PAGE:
CM Guest Blog | The Twenty Year Rule

cm cranes and hoisting equipment


CM knows it can be easy to fall into the ‘twenty year rule’ trap—but what is it? Read on for tips from Columbus McKinnon (CM) on why some rules actually are made to be broken. 

Their rigging experts discuss safety, inspections & why it’s important to keep your training up to date—No matter how long you’ve been doing it. 

While conducting our overhead lifting safety training it never fails that we get a comment to the effect of,

“We’ve been doing it this way for over twenty years. We never had an accident. And now, you’re telling me it’s wrong?” 

Just because you have been lifting a certain way for the past twenty years and never had an accident only means that you have been lucky. When performing safety training we emphasize all the safety standards and regulations that are applicable. They all serve a purpose.

When performing safety training we emphasize all the safety standards and regulations that are applicable. They all serve a purpose.

ANSI/ASME B30 Safety Standards for overhead lifting began in 1916 as an eight page safety code – now 94 years old. Although ASME is the American Society of Mechanical Engineers, many Canadian organizations and equipment used here observe their standards, so it’s worth noting. 

In Canada, the CSA standard B167.08 began in 1964—It’s 46 years old.

Finally, let us not forget OSHA, which began in 1970, making it 40 years old, who enforces two federal regulations for overhead lifting:  CFR 1910.179 for cranes and 1910.184 for slings. Between all these organizations and safety standards there is a total of 355 years of experience. 355 years trumps your 20 years, every time.

These organizations were not put together to make your life miserable! You can’t take short cuts the way you have been doing the past twenty years. These organizations include people that are involved in all facets of overhead lifting, including riggers and production and construction personnel that perform overhead lifting as part of their job. They want you to be safe in your work habits and environment so that you can go home at the end of your shift or work day to your family.

This blog post was written by Larry Lynn, former Product Trainer for Columbus McKinnon Corporation. 


So, we know that standards for training, testing & inspections exist for a reason, and it’s important to keep your training and inspection knowledge up-to-date—CM explains more. 

CM was asked, “How do we complete the annual PM (preventative maintenance) per the manual unless we open up the gear box and inspect the internals?” This question is centered around the annual inspection task to inspect ‘Load Bearing Parts.'” 

Tom, a Technical Instructor who specializes in Hoists & Overhead Cranes for the Columbus McKinnon Corporation says: 

We encounter this question frequently in inspection and maintenance training classes. 

ASME Standard B30.16 defines load bearing / load suspension parts as follows; “the load suspension parts of the hoist are the means of suspension (hook or lug), the structure or housing that supports the drum or load sprocket, the drum or load sprocket, the rope or load chain, the sheaves or sprockets, and the load block or hook.”

Brakes, load and holding, gearing, motors, etc. are mechanical parts. They are part of the drive train.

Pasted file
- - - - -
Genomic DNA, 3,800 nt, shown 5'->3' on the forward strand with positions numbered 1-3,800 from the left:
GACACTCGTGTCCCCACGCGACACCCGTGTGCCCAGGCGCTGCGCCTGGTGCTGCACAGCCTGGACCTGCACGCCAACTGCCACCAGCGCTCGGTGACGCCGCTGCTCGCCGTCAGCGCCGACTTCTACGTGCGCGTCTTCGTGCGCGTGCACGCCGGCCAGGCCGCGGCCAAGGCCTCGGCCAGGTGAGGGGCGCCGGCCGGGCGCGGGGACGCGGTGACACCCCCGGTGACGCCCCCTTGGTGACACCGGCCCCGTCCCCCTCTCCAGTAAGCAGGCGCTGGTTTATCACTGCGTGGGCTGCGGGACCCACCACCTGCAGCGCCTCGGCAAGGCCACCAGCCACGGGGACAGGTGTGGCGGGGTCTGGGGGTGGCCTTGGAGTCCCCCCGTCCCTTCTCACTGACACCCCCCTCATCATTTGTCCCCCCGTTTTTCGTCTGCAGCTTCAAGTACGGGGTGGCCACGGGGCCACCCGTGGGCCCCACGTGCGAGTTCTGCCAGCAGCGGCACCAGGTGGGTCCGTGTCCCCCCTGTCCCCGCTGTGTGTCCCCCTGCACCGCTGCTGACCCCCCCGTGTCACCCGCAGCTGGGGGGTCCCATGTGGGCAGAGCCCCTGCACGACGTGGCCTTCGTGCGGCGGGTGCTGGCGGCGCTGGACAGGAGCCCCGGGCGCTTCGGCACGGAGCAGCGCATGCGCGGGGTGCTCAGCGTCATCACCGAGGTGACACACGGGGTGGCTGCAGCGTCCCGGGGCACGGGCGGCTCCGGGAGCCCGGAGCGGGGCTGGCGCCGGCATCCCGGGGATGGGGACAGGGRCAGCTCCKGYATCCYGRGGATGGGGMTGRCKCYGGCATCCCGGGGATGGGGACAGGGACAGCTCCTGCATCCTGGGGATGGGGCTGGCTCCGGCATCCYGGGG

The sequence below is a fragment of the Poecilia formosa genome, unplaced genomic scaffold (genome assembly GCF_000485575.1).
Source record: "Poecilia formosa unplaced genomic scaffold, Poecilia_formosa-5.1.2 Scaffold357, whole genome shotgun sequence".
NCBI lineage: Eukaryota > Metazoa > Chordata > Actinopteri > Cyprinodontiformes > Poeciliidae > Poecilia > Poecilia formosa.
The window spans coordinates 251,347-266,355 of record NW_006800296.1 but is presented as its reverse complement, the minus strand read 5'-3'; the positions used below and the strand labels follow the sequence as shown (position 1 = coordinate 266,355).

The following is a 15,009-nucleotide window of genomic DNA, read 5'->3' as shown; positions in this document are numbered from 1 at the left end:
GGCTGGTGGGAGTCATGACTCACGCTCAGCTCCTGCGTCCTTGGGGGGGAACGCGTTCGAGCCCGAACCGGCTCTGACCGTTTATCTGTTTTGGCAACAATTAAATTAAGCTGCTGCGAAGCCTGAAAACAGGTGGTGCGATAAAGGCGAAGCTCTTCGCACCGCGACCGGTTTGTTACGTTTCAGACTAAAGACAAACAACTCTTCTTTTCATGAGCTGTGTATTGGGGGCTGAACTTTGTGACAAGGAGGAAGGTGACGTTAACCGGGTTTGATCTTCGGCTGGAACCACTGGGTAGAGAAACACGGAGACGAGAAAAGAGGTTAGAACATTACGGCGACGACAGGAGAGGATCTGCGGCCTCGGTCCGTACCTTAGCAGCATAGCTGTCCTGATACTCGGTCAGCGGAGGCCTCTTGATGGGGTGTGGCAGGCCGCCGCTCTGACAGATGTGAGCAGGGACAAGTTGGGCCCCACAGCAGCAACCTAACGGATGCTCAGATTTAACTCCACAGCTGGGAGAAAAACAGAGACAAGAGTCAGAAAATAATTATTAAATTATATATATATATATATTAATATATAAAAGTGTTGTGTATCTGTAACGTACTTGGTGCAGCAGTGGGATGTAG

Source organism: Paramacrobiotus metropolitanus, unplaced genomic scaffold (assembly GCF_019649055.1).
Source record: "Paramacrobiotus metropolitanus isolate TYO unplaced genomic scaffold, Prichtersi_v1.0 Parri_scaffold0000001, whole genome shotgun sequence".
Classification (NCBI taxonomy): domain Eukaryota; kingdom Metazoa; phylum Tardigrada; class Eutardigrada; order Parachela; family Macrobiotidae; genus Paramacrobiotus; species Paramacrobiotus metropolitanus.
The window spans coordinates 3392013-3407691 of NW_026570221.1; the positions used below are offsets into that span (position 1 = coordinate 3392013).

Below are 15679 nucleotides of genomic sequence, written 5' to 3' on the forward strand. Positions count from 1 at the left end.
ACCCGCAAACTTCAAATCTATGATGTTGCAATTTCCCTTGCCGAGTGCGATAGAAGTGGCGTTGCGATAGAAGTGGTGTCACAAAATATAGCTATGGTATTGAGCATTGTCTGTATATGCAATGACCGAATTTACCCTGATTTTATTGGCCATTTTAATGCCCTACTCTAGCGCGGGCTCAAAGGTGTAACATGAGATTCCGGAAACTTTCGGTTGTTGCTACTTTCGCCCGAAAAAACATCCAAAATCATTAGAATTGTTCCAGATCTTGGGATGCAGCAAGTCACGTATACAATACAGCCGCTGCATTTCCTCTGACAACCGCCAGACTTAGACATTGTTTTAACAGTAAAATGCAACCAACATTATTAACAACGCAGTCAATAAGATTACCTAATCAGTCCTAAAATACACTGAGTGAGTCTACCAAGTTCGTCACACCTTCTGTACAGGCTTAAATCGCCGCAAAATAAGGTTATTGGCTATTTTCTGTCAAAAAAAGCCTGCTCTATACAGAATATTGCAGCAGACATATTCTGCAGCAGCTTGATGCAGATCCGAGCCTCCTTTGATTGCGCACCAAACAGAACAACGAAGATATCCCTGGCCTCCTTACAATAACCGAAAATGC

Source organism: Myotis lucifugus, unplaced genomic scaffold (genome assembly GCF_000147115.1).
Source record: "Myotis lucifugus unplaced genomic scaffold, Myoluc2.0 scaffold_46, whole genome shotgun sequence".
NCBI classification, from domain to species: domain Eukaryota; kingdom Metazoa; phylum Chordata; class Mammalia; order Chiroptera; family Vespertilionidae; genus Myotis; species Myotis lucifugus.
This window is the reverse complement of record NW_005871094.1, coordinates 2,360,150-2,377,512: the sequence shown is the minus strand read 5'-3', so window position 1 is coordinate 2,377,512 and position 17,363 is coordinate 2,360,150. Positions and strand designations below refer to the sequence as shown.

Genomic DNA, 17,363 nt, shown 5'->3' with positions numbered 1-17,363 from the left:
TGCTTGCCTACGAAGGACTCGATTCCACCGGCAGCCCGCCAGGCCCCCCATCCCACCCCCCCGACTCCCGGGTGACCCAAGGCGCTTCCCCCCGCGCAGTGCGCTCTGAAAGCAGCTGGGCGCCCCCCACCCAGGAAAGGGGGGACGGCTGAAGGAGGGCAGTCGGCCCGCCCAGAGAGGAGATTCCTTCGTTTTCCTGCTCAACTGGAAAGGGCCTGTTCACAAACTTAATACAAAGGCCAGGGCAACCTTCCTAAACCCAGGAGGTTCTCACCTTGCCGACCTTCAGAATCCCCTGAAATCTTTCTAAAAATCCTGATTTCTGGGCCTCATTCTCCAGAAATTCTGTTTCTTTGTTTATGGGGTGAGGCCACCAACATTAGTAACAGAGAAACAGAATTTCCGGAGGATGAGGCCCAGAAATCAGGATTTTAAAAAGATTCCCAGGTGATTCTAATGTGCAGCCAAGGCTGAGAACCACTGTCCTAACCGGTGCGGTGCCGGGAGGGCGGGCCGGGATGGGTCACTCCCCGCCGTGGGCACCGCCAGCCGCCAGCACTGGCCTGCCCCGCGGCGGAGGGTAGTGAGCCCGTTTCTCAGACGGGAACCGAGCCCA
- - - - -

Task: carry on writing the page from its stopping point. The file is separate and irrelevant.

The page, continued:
ASME B30.16-2.1.3(b) states, “Covers and other items normally supplied to allow inspection of components should be opened or removed.”

ASME states that required inspection items be prefaced with “Evidence Of.” 

There are several indirect ways of checking for and detecting (finding “evidence of”) excessive wear or abnormal operation of internal parts. If gearbox oil is not degraded, there are no metallic particles attached to the drain plug, the hoist raises and lowers properly (with and without a load), and there are no strange or abnormal sounds from the gearbox, it is unlikely that serious problems exist. If this inspection causes suspicion, refer to ASME B30.16-2.1.3(c) “A designated person shall determine whether conditions found during inspection constitute a hazard and whether disassembly is required.”







INFO@HERCULESSLR.COM  1 (877) 461-4876


Hercules SLR is part of Hercules Group of Companies, with locations and unique businesses coast-to-coast. We provide securing, lifting and rigging services for sectors in Canada and Internationally. Hercules SLR serves the energy, oil & gas, manufacturing, construction, aerospace, infrastructure, utilities, mining and marine industries.

Hercules Group of Companies is comprised of: Hercules SLRHercules Machining & Millwright ServicesSpartan Industrial MarineStellar Industrial Sales and Wire Rope Atlantic.

We have the ability to provide any hoisting solution your business or project will need. Call us today for more information. 1-877-461-4876 or email

Crane & Hoisting System: the dangers of side pulling

cm hoisting system at hercules slr

Crane & Hoisting System Safety: guest post from CM Canada

Overhead lifting operations, like a hoisting system or cranes, are necessary in workplaces around the globe. The ability to lift and move material safely is critical to the success of many businesses. Failure to follow safe lifting practices can lead to serious personal injury and cause damage to equipment and facilities.hoisting-system

While there are many aspects to safe lifting procedures, one critical issue to discuss is “side pulling” and how to avoid it. Today, Hercules SLR welcomes guest blogger CM Canada to discuss the dangers of side pulling when using a crane or hoist.